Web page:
"Tom Ripley is one of the most interesting characters in world literature." —Anthony Minghella, director of the 1999 film The Talented Mr. Ripley
Since his debut in 1955, Tom Ripley has evolved into the ultimate bad boy sociopath. Here, in the first Ripley novel, we are introduced to suave Tom Ripley, a young striver, newly arrived in the heady world of Manhattan. A product of a broken home, branded a "sissy" by his dismissive Aunt Dottie, Ripley meets a wealthy industrialist who hires him to bring his playboy son, Dickie Greenleaf, back from gallivanting in Italy. Soon Ripley's fascination with Dickie's debonair lifestyle turns obsessive as he finds himself enraged by Dickie's ambivalent affections for Marge, a charming American dilettante. A dark reworking of Henry James's The Ambassadors, The Talented Mr. Ripley serves as an unforgettable introduction to this smooth confidence man, whose talent for murder and self-invention is chronicled in four subsequent Ripley novels.
About the Author
Patricia Highsmith (1921–1995) was the author of more than twenty novels, including Strangers on a Train, The Price of Salt, and The Talented Mr. Ripley, as well as numerous short stories.
In the same way that Vince Gilligan made Breaking Bad's Walter White an awful person that I took a guilty pleasure in rooting for, Highsmith made the detestable Tom Ripley an intriguing character that I hoped would get away with his crimes.
— Mark Frauenfelder
The brilliance of Highsmith's conception of Tom Ripley was her ability to keep the heroic and demonic American dreamer in balance in the same protagonist—thus keeping us on his side well after his behavior becomes far more sociopathic than that of a con man like Gatsby. — Frank Rich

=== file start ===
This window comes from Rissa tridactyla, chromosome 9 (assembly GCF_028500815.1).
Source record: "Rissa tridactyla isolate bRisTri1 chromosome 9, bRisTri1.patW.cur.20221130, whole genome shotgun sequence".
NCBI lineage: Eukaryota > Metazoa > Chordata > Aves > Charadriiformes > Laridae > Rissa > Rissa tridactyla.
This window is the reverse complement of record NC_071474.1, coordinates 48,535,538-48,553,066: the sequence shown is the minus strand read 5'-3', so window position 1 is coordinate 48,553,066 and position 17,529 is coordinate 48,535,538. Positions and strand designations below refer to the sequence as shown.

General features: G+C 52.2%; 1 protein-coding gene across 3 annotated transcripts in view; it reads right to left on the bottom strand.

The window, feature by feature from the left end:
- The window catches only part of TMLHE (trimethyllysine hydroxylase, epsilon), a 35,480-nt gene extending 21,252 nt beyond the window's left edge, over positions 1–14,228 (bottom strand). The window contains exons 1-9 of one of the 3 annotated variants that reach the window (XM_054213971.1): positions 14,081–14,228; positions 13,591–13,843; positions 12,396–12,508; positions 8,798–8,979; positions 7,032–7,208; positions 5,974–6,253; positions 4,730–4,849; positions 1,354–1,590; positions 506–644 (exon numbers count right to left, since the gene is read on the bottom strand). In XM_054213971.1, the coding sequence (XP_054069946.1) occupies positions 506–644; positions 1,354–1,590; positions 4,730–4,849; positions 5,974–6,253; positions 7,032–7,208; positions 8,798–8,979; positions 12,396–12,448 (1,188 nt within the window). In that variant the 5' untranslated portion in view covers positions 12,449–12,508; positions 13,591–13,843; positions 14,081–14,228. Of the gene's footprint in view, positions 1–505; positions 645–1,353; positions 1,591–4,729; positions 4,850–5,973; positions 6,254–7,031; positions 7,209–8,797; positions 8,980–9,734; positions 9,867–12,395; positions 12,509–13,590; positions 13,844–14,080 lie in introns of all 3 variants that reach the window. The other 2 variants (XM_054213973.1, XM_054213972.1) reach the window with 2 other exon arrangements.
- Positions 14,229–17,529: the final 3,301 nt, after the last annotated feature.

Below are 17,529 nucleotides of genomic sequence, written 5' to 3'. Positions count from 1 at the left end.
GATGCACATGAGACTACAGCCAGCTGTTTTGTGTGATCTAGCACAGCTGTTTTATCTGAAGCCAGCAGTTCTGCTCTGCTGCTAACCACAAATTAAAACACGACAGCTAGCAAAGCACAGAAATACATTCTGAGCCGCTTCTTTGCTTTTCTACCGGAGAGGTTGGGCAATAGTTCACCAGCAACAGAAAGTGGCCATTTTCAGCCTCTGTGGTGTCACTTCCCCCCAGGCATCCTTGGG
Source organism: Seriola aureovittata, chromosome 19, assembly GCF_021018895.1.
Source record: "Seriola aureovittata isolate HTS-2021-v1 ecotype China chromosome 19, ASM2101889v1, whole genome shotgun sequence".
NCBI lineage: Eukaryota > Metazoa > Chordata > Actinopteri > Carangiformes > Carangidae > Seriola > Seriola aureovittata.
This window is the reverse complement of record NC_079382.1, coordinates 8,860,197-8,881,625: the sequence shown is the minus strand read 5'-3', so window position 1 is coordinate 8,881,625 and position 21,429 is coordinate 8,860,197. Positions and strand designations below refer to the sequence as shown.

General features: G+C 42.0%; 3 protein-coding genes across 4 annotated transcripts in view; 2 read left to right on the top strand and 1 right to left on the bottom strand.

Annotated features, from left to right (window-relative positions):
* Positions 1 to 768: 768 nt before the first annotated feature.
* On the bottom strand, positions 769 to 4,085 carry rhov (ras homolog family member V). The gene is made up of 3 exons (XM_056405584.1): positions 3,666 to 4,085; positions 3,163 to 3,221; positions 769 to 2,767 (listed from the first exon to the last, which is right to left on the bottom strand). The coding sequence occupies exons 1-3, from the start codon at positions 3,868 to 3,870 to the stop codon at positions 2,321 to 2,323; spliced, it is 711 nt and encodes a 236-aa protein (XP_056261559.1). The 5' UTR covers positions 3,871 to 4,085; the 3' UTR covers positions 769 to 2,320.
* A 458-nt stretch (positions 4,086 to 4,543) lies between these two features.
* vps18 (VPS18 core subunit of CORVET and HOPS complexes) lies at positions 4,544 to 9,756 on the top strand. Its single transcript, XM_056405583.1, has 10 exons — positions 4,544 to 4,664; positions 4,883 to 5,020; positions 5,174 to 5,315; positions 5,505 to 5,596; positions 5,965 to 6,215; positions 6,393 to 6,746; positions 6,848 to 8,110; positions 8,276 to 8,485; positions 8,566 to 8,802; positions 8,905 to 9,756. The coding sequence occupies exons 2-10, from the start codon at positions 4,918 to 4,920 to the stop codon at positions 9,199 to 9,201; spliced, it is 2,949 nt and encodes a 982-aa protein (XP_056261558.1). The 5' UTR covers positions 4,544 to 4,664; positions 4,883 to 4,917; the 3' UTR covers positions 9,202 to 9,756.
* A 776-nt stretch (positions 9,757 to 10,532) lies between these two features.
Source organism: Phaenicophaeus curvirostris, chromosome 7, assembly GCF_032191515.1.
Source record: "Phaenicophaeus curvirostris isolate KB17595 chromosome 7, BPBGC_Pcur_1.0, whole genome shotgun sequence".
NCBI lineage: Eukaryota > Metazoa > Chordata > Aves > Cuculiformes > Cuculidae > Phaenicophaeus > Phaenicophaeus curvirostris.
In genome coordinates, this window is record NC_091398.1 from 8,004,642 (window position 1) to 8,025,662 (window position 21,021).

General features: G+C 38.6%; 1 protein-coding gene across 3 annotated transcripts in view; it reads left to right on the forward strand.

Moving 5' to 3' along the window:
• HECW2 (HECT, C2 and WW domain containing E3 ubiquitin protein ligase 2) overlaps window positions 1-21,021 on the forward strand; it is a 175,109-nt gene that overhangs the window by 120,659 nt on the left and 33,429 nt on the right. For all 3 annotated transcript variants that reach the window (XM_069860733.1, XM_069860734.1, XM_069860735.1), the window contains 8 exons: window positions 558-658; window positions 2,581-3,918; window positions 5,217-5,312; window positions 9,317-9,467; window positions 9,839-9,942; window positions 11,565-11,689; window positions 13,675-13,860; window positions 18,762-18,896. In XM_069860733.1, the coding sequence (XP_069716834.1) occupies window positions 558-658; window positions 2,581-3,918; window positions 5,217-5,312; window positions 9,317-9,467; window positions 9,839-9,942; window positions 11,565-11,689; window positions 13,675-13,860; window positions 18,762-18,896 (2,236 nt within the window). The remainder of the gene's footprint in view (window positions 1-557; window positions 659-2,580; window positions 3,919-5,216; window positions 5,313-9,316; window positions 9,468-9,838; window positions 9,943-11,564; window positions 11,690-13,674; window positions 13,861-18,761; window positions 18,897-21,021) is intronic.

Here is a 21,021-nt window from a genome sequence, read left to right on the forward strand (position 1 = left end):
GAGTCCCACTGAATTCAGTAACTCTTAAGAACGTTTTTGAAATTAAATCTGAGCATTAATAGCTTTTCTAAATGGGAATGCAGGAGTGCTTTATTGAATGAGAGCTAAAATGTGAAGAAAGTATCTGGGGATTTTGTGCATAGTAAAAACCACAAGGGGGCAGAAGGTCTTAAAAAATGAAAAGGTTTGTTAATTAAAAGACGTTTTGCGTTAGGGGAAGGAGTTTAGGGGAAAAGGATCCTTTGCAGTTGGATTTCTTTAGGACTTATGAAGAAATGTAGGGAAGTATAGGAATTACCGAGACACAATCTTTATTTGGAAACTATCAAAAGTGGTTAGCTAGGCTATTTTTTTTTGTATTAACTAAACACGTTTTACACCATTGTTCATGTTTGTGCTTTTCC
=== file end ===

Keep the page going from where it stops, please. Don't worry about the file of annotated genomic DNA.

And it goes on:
[Highsmith] forces us to re-evaluate the lines between reason and madness, normal and abnormal, while goading us into sharing her treacherous hero's point of view. — Michiko Kakutani
Mesmerizing...a Ripley novel is not to be safely recommended to the weak-minded or impressionable.
The most sinister and strangely alluring quintet the crime-fiction genre has ever produced. — Mark Harris
[Highsmith] has created a world of her own—a world claustrophobic and irrational which we enter each time with a sense of personal danger. — Graham Greene
[Tom Ripley] is as appalling a protagonist as any mystery writer has ever created.
Murder, in Patricia Highsmith's hands, is made to occur almost as casually as the bumping of a fender or a bout of food poisoning. This downplaying of the dramatic... has been much praised, as has the ordinariness of the details with which she depicts the daily lives and mental processes of her psychopaths. Both undoubtedly contribute to the domestication of crime in her fiction, thereby implicating the reader further in the sordid fantasy that is being worked out. — Robert Towers
Savage in the way of Rabelais or Swift. — Joyce Carol Oates
For eliciting the menace that lurks in familiar surroundings, there's no one like Patricia Highsmith.
Highsmith's subversive touch is in making the reader complicit with Ripley's cold logic.